Increase the Likelihood of Implementing a Medicaid Management Information System

By Jason Duhon and Tamyra Porter

Medicaid Management Information System (MMIS) developments are like the Tolstoy quote, “Happy families are all alike; every unhappy family is unhappy in its own way.” MMIS successes are all similar, but MMIS failures are failures in their own unique ways — or there are as many ways that MMIS developments fail as there are failures. However, states can be proactive to increase the likelihood for success.

What is an MMIS?

An MMIS is a “mechanized claims processing and information retrieval system” — essentially a claims adjudication system that states use to process their Medicaid claims. While many state leaders may not understand every detail of what an MMIS is, most are aware that the contracts to develop, implement, and run these systems are massive. In some states, a new MMIS represents the single largest information technology (IT) contract in the state’s history. Like other components of Medicaid Enterprise Systems (MES), the Centers for Medicare & Medicaid Services (CMS) pays 90% of the cost to build a new system, plus 75% of the maintenance and operations. This means that while the contract will be a significant financial commitment for the state, the federal government will make the vast majority of the payments.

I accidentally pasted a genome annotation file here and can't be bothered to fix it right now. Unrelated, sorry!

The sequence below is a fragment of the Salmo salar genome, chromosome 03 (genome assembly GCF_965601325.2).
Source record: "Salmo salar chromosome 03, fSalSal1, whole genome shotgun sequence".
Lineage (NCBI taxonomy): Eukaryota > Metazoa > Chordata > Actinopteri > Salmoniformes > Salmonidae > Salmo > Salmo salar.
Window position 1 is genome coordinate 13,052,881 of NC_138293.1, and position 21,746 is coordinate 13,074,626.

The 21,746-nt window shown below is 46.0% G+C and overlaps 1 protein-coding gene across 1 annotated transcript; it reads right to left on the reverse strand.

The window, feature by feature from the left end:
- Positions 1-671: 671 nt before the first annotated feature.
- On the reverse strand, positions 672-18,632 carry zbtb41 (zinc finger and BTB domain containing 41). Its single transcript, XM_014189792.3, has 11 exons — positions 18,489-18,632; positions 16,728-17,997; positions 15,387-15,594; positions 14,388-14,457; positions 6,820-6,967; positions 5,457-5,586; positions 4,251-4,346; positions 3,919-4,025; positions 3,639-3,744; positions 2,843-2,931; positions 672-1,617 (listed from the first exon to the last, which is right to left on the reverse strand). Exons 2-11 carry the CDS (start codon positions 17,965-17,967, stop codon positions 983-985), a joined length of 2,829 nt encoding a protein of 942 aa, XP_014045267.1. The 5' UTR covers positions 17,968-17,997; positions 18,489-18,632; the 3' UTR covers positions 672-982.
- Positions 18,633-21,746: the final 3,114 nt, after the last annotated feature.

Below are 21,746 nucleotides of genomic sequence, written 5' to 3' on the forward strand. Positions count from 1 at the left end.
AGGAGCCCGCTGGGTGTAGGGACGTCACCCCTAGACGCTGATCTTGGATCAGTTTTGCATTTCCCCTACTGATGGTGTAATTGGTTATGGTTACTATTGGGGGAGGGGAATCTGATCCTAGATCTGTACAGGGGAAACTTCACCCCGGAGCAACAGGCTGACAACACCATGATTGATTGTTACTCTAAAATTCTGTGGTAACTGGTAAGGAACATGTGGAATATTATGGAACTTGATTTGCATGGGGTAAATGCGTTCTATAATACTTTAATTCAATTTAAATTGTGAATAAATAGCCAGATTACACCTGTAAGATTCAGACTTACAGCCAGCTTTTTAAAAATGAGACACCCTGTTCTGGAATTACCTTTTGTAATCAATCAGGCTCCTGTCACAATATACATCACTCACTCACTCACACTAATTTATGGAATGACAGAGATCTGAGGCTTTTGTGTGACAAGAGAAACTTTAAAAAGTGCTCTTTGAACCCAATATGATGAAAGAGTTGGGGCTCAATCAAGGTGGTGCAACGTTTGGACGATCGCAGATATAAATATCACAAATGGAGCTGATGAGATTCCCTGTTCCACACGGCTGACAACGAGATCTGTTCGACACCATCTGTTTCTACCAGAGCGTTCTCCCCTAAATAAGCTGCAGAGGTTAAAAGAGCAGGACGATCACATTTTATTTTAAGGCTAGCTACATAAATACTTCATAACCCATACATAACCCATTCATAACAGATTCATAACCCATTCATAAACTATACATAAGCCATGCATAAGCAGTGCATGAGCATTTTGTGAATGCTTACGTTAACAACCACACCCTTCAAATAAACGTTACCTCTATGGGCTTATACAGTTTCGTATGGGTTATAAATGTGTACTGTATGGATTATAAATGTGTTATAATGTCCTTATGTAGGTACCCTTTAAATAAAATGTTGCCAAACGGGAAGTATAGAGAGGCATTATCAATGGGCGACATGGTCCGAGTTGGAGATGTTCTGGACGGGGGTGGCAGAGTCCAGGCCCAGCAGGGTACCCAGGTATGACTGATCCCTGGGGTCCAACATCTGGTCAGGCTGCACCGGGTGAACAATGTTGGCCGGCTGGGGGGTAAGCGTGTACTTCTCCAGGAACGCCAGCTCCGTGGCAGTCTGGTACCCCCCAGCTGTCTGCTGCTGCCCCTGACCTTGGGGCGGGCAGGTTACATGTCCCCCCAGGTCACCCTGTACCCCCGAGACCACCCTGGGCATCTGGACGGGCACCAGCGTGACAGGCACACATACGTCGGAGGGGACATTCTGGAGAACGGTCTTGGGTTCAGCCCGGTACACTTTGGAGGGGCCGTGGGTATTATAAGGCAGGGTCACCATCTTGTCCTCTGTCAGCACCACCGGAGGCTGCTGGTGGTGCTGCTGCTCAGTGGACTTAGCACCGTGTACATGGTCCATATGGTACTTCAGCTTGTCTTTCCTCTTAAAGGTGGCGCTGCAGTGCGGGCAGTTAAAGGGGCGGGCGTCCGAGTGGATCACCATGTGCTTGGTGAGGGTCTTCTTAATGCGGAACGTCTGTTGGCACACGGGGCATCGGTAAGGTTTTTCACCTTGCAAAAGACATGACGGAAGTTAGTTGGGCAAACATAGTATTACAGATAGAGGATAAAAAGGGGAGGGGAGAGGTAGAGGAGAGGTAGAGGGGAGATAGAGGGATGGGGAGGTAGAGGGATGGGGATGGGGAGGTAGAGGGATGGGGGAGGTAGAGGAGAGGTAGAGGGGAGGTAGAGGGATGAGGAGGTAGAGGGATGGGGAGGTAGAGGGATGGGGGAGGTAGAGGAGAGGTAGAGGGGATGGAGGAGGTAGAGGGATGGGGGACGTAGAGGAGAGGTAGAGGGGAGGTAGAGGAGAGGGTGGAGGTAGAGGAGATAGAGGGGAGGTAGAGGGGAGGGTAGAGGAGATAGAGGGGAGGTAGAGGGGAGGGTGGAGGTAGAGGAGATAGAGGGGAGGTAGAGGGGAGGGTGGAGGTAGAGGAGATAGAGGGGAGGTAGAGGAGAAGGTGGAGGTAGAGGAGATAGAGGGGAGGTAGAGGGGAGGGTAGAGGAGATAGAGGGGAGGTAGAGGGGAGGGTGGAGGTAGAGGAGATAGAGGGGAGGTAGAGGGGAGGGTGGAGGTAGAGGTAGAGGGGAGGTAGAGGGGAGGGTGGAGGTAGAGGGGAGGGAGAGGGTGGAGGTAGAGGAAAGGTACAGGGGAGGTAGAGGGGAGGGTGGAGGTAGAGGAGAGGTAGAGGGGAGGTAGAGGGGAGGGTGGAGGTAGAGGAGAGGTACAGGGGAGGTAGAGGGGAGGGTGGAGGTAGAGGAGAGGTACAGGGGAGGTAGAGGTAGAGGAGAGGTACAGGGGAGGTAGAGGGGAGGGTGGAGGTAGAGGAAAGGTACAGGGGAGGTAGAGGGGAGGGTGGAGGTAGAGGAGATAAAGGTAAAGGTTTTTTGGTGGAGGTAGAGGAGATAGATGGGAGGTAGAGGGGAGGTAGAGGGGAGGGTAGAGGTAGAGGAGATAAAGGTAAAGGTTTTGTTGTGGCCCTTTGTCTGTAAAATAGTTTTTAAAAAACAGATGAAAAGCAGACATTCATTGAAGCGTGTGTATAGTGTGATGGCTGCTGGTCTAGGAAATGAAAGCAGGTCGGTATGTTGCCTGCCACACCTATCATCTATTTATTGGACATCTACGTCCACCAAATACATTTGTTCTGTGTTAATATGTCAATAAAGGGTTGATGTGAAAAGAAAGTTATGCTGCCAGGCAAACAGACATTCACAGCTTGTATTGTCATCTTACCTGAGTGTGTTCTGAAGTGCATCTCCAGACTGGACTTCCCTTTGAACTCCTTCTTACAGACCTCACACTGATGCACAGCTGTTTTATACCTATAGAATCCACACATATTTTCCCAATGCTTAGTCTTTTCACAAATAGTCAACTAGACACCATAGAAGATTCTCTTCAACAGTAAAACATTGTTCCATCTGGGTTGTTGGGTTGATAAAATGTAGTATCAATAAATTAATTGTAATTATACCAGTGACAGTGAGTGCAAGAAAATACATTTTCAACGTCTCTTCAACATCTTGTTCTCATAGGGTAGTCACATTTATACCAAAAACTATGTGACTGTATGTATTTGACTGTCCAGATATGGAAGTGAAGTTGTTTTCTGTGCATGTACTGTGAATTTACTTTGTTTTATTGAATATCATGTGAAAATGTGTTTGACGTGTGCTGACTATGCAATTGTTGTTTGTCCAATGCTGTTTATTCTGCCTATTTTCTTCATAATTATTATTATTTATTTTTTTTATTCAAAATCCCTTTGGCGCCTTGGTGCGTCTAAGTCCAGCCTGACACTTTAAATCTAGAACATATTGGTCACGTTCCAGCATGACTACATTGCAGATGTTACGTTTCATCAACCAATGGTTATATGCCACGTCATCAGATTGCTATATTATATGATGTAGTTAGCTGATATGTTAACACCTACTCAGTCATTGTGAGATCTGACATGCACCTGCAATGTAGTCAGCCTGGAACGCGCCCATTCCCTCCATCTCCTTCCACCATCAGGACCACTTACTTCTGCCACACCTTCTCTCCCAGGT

It typically takes years to complete a new MMIS implementation. Despite the considerable expense and the accompanying public, state, and federal scrutiny, perhaps the most interesting thing about MMIS implementations is the frequency of failure over the years. It is more important than ever for states to avoid MMIS failure because some canceled MMIS implementations have resulted in CMS withholding payments for new MMIS implementations.

Canceled and Troubled MMIS Implementaions

Below is a list of some MMIS implementations resulting in cancellation, cessation, or implementation without certification:

  • Canceled before delivery
    • New York (2017)
    • California (2016)
    • Montana (2016)
    • Maryland (2015)
    • Nebraska (2008)
  • Ceased system development; no restart
    • South Dakota (2008)
  • Implemented but not certified; paid over $500 million in temporary payments
    • Maine (2005)

In addition to these system failures, numerous implementations move forward only to result in negative press and admonishment by state leaders.

Why do MMIS implementations fail? All MMIS implementations face challenges, but some start to fail from the earliest stage of the project. Download the white paper to learn more.

Download the White Paper

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